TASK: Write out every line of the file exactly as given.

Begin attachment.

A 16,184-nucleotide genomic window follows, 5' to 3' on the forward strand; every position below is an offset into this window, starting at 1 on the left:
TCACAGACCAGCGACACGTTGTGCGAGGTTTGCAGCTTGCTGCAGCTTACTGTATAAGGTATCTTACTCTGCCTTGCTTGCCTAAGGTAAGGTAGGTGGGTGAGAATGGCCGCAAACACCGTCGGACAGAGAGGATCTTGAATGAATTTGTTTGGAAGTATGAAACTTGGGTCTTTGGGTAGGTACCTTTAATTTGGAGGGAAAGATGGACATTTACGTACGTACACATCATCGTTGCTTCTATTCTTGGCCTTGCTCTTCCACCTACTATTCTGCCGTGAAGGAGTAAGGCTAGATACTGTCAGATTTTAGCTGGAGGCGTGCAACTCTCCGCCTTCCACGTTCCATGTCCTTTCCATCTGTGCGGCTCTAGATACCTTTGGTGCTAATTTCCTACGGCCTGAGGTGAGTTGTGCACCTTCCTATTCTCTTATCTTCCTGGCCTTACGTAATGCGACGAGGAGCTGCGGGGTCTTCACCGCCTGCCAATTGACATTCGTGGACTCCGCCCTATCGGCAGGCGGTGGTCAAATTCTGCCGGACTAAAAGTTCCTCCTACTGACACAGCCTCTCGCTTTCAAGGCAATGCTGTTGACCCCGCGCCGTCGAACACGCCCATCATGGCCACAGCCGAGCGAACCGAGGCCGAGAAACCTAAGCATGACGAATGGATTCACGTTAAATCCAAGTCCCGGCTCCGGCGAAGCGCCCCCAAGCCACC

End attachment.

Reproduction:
A 16,184-nucleotide genomic window follows, 5' to 3' on the forward strand; every position below is an offset into this window, starting at 1 on the left:
TCACAGACCAGCGACACGTTGTGCGAGGTTTGCAGCTTGCTGCAGCTTACTGTATAAGGTATCTTACTCTGCCTTGCTTGCCTAAGGTAAGGTAGGTGGGTGAGAATGGCCGCAAACACCGTCGGACAGAGAGGATCTTGAATGAATTTGTTTGGAAGTATGAAACTTGGGTCTTTGGGTAGGTACCTTTAATTTGGAGGGAAAGATGGACATTTACGTACGTACACATCATCGTTGCTTCTATTCTTGGCCTTGCTCTTCCACCTACTATTCTGCCGTGAAGGAGTAAGGCTAGATACTGTCAGATTTTAGCTGGAGGCGTGCAACTCTCCGCCTTCCACGTTCCATGTCCTTTCCATCTGTGCGGCTCTAGATACCTTTGGTGCTAATTTCCTACGGCCTGAGGTGAGTTGTGCACCTTCCTATTCTCTTATCTTCCTGGCCTTACGTAATGCGACGAGGAGCTGCGGGGTCTTCACCGCCTGCCAATTGACATTCGTGGACTCCGCCCTATCGGCAGGCGGTGGTCAAATTCTGCCGGACTAAAAGTTCCTCCTACTGACACAGCCTCTCGCTTTCAAGGCAATGCTGTTGACCCCGCGCCGTCGAACACGCCCATCATGGCCACAGCCGAGCGAACCGAGGCCGAGAAACCTAAGCATGACGAATGGATTCACGTTAAATCCAAGTCCCGGCTCCGGCGAAGCGCCCCCAAGCCACC